Thursday, 24 April 2008

Husband of Flight 93 Attendant: "Cell Phones Don't Work on a Plane ..."

The husband of a flight attendant on one of the four planes that crashed on 9/11 has, during an interview, revealed his astonishment at receiving a cell phone call from his wife that morning. The reason for his surprise: "because cell phones don't work on a plane."

The interview appeared on the 2006 documentary DVD, Portrait of Courage: The Untold Story of Flight 93. In it Lorne Lyles, a police officer in Florida, described how, at around 9:51 a.m. on September 11, he received a call from his wife, CeeCee Lyles, who was a flight attendant on United 93. She told him her plane had been hijacked and that she and some others were getting ready to "go to the cockpit." Lorne described that, after the call got disconnected: "I looked at the caller ID, and noticed that it was a call, and it was from her cell phone. And I'm like, OK, wait a minute. How can she call me from on the plane from a cell phone, because cell phones don't work on a plane? That's what I'm thinking." [1]

Lorne Lyles' concern was understandable. An article published by the Travel Technologist shortly after 9/11 stated: "[W]ireless communications networks weren't designed for ground-to-air communication. Cellular experts privately admit that they're surprised the calls were able to be placed from the hijacked planes, and that they lasted as long as they did." [2] Wireless Review similarly commented: "Because wireless networks are designed for terrestrial use, the fact that so many people were able to call from the sky [on September 11] brings into question how the phones worked from such altitudes. Alexa Graf, AT&T spokesperson, said systems are not designed for calls from high altitudes, suggesting it was almost a fluke that the calls reached their destinations." [3]

To investigate this matter, scientist A. K. Dewdney conducted a series of experiments using mobile phones from a small propeller aircraft, over the city of London, Ontario in Canada. (He noted that, "not only is the cell phone technological base in Canada identical to its U.S. counterpart, but Canadian communication technology is second to none, Canada being a world leader in research and development." [4]) Dewdney found:

[C]ell phone calls from commercial aircraft much over 8,000 feet are essentially impossible, while those below 8,000 feet are highly unlikely down to about 2,000, where they become merely unlikely. Moreover, even at the latter altitude (and below), the handoff problem appears. Any airliner at or below this altitude, flying at the normal speed of approximately 500 mph, would encounter the handoff problem. An aircraft traveling at this speed would not be over the cell site long enough to complete the electronic "handshake" (which takes several seconds to complete) before arriving over the next cell site, when the call has to be handed off from the first cell site to the next one. This also takes a few seconds, the result being, in the optimal case, a series of broken transmissions that must end, sooner or later, in failure. [5]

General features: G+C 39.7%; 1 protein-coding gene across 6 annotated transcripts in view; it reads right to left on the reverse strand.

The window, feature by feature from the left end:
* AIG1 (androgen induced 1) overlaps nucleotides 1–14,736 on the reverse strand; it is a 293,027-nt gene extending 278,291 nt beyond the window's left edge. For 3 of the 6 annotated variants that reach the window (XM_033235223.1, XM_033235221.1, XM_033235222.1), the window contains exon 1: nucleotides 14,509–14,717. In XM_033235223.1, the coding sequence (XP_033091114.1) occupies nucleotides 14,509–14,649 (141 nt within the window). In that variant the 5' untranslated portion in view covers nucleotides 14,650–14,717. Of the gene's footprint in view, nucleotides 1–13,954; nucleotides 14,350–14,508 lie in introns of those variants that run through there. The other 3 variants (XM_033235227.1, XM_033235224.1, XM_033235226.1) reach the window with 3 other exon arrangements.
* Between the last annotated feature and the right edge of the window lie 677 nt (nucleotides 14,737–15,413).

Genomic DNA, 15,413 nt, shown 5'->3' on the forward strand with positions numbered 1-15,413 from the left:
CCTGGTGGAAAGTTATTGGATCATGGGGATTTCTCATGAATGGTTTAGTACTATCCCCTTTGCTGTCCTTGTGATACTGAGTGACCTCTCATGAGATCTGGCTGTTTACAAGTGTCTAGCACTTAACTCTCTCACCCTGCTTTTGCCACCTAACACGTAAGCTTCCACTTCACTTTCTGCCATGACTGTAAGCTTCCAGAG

A similar concern to that expressed by Lorne Lyles may also have been hinted at by Deena Burnett, whose husband Tom Burnett apparently called her four times from on board Flight 93. In her own book, published in 2006, Deena Burnett described receiving the first of these calls from her husband at 9:27 a.m. on September 11: "I looked at the caller ID and indeed it was Tom's cell phone number." Deena, who during the early 1990s had worked as a flight attendant for Delta Airlines, asked Tom: "Where are you? Are you in the air?" She commented in her book, "I didn't understand how he could be calling me on his cell phone from the air." [6]

Later in the day of 9/11, Deena told the FBI that "only one" of the calls she'd received from her husband "did not show on the caller identification." The reason for this was simply that "she was on the line with another call" when it was made. Otherwise, she had been "able to determine that her husband was using his own cellular telephone" on all his calls, "because the caller identification showed his number." [7]

Yet if cell phone calls like these would have been so unlikely from an aircraft in flight, what was really going on that morning? Was it just a "fluke" that these and other alleged passenger cell phone calls got through? Or, alternatively, might the perpetrators of the 9/11 attacks have been involved in a sinister and malicious deception, to make the victims' relatives mistakenly believe they had been called from the hijacked flights?

[1] Portrait of Courage: The Untold Story of Flight 93. DVD. Directed by David Priest. Baker City, OR: Grizzly Adams Productions, 2006.
[2] Christopher Elliott, "Will They Allow Cell Phones on Planes?" Travel Technologist, September 19, 2001.
[3] Betsy Harter, "Final Contact." Wireless Review, November 1, 2001.
[4] A. K. Dewdney, "'Project Achilles': Final (Third) Report and Summary of Findings." Physics 911, April 19, 2003.
[5] A. K. Dewdney, "The Cellphone and Airfone Calls from Flight UA93." Physics 911, undated.
[6] Deena Burnett with Anthony Giombetti, Fighting Back: Living Life Beyond Ourselves. Altamonte Springs, FL: Advantage Books, 2006, p. 61.
[7] "Interview with Deena Lynne Burnett (re: Phone Call from Hijacked Flight)." Federal Bureau of Investigation, September 11, 2001.

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